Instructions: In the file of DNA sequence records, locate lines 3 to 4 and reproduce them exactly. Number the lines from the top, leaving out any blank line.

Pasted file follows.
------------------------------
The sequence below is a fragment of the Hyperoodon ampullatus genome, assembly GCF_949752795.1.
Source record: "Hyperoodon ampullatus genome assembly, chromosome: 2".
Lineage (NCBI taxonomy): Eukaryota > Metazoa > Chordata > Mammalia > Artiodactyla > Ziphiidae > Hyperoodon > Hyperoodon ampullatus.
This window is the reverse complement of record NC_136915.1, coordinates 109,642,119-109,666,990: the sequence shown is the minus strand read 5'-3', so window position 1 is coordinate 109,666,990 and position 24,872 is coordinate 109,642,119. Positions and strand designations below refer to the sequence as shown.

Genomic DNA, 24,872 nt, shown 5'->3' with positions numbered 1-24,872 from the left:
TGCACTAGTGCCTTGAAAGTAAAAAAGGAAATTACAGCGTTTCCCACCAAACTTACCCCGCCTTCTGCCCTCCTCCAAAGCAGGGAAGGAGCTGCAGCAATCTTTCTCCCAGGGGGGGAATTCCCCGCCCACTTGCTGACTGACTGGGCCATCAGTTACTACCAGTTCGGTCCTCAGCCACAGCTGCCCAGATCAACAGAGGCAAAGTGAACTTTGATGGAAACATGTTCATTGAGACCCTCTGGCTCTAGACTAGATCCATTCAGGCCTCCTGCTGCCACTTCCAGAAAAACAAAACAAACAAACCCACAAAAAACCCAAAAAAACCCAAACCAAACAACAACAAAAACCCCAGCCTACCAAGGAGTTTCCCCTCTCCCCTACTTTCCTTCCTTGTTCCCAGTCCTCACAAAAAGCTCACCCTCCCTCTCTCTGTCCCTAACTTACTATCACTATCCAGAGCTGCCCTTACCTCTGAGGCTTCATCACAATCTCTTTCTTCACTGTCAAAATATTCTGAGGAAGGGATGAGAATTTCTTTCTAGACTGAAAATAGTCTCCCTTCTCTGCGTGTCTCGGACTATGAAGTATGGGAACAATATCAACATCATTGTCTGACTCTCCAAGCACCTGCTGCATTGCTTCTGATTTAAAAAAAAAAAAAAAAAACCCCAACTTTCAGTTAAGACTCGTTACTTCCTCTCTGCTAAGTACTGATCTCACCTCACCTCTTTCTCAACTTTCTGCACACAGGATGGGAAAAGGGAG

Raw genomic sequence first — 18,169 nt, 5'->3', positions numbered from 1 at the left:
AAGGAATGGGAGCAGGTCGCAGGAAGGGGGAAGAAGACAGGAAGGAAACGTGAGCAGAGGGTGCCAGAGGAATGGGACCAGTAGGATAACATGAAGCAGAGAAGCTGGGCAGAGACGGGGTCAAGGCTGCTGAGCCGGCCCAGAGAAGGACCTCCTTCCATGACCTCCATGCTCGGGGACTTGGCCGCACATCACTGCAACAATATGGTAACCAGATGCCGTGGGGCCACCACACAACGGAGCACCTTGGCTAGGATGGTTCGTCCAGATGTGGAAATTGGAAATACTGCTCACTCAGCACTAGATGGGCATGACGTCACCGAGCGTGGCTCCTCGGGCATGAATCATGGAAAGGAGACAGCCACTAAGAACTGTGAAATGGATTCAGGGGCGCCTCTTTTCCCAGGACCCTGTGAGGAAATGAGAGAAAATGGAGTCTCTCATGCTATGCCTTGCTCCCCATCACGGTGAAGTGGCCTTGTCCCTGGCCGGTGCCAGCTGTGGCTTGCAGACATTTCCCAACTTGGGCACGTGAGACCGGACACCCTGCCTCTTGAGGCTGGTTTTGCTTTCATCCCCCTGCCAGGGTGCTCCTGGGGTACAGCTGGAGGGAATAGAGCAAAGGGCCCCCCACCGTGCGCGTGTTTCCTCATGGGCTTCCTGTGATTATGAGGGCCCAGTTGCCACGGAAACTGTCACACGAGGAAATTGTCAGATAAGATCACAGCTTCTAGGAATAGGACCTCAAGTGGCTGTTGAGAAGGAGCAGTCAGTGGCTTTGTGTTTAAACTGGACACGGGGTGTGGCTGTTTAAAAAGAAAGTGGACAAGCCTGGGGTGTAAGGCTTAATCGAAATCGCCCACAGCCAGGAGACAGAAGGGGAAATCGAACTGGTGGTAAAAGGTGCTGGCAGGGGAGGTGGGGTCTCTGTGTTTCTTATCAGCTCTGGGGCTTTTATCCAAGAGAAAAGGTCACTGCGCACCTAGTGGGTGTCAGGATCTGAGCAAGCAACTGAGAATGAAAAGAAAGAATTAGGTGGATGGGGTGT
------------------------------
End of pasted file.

Lineage (NCBI taxonomy): Eukaryota > Metazoa > Chordata > Mammalia > Artiodactyla > Ziphiidae > Hyperoodon > Hyperoodon ampullatus.
This window is the reverse complement of record NC_136915.1, coordinates 109,642,119-109,666,990: the sequence shown is the minus strand read 5'-3', so window position 1 is coordinate 109,666,990 and position 24,872 is coordinate 109,642,119. Positions and strand designations below refer to the sequence as shown.